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Annu Rev Biochem. 1995;64:593-620.

Protein-RNA recognition.

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  • Department of Chemistry, Johns Hopkins University, Baltimore, Maryland 21218, USA.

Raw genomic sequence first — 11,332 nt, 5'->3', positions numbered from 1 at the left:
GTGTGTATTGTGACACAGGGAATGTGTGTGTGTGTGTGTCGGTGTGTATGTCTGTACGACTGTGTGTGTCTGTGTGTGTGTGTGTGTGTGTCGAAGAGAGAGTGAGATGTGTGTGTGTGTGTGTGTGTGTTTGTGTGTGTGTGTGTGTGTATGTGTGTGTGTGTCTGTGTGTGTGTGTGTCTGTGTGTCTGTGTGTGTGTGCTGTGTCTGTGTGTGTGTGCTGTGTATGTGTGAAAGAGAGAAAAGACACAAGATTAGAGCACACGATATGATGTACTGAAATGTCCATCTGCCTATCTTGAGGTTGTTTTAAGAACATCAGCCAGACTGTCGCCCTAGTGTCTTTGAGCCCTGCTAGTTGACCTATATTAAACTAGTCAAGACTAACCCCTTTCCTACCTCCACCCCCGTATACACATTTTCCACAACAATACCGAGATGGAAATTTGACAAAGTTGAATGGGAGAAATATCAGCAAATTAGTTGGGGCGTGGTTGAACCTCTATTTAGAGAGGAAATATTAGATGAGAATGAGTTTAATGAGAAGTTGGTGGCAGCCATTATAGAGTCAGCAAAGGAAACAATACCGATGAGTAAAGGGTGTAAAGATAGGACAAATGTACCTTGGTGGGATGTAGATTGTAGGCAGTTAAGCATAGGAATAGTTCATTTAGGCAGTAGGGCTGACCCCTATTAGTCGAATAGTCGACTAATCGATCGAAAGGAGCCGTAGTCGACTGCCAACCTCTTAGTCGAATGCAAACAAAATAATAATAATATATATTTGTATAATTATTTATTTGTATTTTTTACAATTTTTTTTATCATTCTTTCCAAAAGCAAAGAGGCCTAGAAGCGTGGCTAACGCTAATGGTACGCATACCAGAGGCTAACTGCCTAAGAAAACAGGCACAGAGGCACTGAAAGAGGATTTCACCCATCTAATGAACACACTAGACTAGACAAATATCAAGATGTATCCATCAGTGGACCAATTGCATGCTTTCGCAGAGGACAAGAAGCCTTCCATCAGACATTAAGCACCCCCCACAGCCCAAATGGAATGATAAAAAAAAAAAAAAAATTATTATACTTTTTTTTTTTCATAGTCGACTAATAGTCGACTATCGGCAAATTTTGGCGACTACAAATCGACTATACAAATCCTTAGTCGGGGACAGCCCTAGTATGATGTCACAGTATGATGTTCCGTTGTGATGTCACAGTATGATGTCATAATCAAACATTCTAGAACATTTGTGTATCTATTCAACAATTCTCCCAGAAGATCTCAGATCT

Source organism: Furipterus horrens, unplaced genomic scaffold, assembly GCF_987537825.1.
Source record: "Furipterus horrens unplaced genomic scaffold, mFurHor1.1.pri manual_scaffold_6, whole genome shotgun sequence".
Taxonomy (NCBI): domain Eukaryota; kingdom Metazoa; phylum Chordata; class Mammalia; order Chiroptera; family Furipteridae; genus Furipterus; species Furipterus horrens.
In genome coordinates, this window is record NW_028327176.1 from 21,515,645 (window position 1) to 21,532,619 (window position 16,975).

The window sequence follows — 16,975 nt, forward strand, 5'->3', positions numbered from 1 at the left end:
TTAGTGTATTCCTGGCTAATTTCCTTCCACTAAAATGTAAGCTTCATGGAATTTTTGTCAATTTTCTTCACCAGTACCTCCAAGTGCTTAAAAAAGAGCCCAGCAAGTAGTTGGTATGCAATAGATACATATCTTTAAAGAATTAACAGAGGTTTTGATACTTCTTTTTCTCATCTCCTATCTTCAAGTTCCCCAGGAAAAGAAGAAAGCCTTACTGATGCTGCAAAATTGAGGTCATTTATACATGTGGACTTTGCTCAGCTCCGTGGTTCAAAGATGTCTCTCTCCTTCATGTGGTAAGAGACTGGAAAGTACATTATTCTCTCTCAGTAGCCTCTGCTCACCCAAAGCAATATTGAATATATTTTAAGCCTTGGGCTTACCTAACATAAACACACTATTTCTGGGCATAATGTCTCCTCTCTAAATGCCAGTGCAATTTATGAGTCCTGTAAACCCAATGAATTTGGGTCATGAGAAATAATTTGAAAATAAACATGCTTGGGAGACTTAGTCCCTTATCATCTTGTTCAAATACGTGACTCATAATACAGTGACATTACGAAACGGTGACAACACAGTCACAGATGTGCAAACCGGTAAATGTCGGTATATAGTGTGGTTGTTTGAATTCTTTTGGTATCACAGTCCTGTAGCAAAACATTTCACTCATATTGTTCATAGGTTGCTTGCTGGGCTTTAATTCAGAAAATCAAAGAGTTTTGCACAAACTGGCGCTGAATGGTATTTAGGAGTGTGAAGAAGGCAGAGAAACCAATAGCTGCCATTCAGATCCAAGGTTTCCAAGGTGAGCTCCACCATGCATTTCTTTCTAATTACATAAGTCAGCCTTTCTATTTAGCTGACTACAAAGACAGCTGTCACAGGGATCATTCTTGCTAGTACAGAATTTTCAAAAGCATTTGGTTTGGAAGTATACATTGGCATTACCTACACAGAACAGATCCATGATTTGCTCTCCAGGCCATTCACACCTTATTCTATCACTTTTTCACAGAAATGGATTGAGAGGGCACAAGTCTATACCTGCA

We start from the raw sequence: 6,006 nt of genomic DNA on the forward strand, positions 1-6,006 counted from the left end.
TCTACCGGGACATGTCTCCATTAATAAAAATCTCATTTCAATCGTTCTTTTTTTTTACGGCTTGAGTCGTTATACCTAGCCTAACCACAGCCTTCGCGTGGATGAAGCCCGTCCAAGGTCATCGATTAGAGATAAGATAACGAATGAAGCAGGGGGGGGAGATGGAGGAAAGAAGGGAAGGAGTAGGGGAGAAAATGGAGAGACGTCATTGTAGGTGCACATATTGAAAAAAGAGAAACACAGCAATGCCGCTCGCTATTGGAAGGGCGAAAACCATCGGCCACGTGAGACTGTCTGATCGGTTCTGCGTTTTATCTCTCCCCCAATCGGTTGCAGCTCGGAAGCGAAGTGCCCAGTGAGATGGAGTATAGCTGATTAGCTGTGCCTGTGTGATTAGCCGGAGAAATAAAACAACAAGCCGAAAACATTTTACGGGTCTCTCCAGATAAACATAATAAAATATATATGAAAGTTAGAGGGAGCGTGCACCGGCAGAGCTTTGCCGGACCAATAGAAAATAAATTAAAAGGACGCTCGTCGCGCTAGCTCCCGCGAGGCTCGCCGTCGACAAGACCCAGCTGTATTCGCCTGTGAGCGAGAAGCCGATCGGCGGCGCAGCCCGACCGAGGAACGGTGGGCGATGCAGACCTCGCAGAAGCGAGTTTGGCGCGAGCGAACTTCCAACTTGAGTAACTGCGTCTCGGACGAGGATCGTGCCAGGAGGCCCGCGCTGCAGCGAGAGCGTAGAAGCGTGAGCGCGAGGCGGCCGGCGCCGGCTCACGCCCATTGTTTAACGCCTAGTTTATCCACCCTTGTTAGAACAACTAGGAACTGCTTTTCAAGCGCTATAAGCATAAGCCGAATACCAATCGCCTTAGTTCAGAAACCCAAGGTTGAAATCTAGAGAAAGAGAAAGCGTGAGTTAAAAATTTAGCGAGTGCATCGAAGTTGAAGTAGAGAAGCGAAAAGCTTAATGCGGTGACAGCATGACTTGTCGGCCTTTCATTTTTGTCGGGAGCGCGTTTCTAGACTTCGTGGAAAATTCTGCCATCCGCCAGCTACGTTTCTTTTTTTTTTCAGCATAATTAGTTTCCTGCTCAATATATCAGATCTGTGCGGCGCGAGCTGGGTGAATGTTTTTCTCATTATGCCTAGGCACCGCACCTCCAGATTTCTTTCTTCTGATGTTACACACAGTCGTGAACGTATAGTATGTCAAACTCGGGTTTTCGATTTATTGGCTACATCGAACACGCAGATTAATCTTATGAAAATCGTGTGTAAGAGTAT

Specific interactions between RNAs and proteins are fundamental to many cellular processes, including the assembly and function of ribonucleoprotein particles (RNPs), such as ribosomes and spliceosomes and the post-transcriptional regulation of gene expression. Among the complexes studied to date are small RNAs bound to individual amino acids, tRNAs and tRNA fragments bound to their cognate aminoacyl-tRNA synthetases, and a variety of proteins bound to RNA single strands, hairpins, irregular helices, and tertiary structures stabilized by bound cations. Several proteins use a beta-sheet surface to bind RNAs, and others insert an alpha-helix into the widened major groove of a non-canonical RNA helix. Distortion or rearrangement of the RNA structure by bound protein is a common theme. The structural details of protein-RNA complexes are being resolved by nuclear magnetic resonance (NMR) and X-ray crystallography, but thorough thermodynamic analyses of recognition mechanisms have yet to be performed.

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